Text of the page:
\begin{array}{rcl} E &=& {E^ \circ } - \dfrac{RT}{nF}\ln \left( \dfrac{[\text{H}_2][\text{OH}^-]^2}{1}\right)\\[0.5em] &=& -0.8277\text{ V} - \dfrac{\left(8.314 \frac{\text{J}}{\text{K}\cdot\text{mol}}\right) (298.15\;\text{K})}{2\left(96485\frac{\text{J}}{\text{V}\cdot\text{mol}}\right)} \ln \left(\dfrac{(1)(1 \times 10^{-7})^2}{1}\right)\\[0.5em] &=& -0.8277\;{\text{ V}} - (-0.4141\;\text{V})\; =\; -0.4136\;\text{V} \end{array}

Hence, reduction of water, with Ecathode = -0.4136 V at pH = 7, is much more likely to occur than reduction of K+(aq) with cathode = -2.925 V. (This conclusion is supported by the fact that potassium metal reacts vigorously with water to generate K+(aq), hydrogen gas, and hydroxide ions, so if K(s) formed it would immediately react with water.)

The overall reaction is then:

Oxidation (anode): 2I‾(aq) I2(s) + 2e‾ E°anode = +0.535 V
Reduction (cathode): 2H2O(l) + 2e‾ H2(g) + 2OH‾(aq) Ecathode = -0.4136 V
Overall: 2H2O(l) + 2I‾(aq) H2(g) + I2(s) + 2OH‾(aq) Ecell = -0.949 V

Electroplating

An important use for electrolytic cells is electroplating, which results in a thin coating of metal on top of a conducting surface. Metals typically used in electroplating include cadmium, chromium, copper, gold, nickel, silver, and tin. As an example of electroplating, consider how silver-plated tableware is produced (Figure 3).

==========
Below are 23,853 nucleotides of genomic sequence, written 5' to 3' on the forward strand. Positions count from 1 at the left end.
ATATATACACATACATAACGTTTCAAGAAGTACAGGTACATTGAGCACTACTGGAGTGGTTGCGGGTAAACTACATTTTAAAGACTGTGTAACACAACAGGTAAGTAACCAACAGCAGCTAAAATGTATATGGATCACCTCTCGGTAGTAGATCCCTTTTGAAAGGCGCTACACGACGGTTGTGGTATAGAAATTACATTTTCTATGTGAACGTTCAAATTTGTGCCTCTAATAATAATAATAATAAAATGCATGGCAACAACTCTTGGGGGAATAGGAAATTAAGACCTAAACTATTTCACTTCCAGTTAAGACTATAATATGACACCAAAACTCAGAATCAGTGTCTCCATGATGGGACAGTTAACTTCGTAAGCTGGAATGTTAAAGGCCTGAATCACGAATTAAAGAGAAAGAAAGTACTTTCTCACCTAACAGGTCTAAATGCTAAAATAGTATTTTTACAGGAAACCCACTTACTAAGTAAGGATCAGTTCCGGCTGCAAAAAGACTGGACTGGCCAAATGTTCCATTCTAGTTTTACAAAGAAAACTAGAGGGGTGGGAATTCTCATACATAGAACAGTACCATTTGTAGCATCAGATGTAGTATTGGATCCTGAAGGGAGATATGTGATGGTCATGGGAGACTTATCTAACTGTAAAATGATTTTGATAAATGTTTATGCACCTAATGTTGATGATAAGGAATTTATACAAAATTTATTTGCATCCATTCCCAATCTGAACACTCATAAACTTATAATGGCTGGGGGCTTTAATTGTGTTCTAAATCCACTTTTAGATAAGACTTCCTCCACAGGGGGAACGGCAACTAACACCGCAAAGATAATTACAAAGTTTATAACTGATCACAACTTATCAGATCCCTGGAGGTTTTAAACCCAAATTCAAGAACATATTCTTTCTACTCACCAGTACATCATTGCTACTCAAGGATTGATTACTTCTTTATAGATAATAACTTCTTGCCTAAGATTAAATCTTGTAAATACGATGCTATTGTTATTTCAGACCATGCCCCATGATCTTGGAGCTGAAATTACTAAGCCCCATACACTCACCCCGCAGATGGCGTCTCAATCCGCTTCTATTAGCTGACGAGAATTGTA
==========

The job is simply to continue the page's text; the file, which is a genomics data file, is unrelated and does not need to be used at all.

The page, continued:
This figure contains a diagram of an electrochemical cell. One beakers is shown that is just over half full. The beaker contains a clear, colorless solution that is labeled “A g N O subscript 3 ( a q ).” A silver strip is mostly submerged in the liquid on the left. This strip is labeled “Silver (anode).” The top of the strip is labeled with a red plus symbol. An arrow points right from the surface of the metal strip into the solution to the label “A g superscript plus” to the right. A spoon is similarly suspended in the solution and is labeled “Spoon (cathode).” It is labeled with a black negative sign on the tip of the spoon’s handle above the surface of the liquid. An arrow extends from the label “A g superscript plus” to the spoon on the right. A wire extends from the top of the spoon and the strip to a rectangle labeled “Voltage source.” An arrow points upward from silver strip which is labeled “e superscript negative.” Similarly, an arrow points down at the right to the surface of the spoon which is also labeled “e superscript negative.” A plus sign is shown just outside the voltage source to the left and a negative is shown to its right.
Figure 3. The metal spoon is connected to the negative terminal of the voltage source and acts as the cathode. The anode is a silver electrode. Both electrodes are immersed in a silver nitrate solution. When electric current is passed through the solution, the net result is that silver metal is removed from the anode and deposited on the spoon.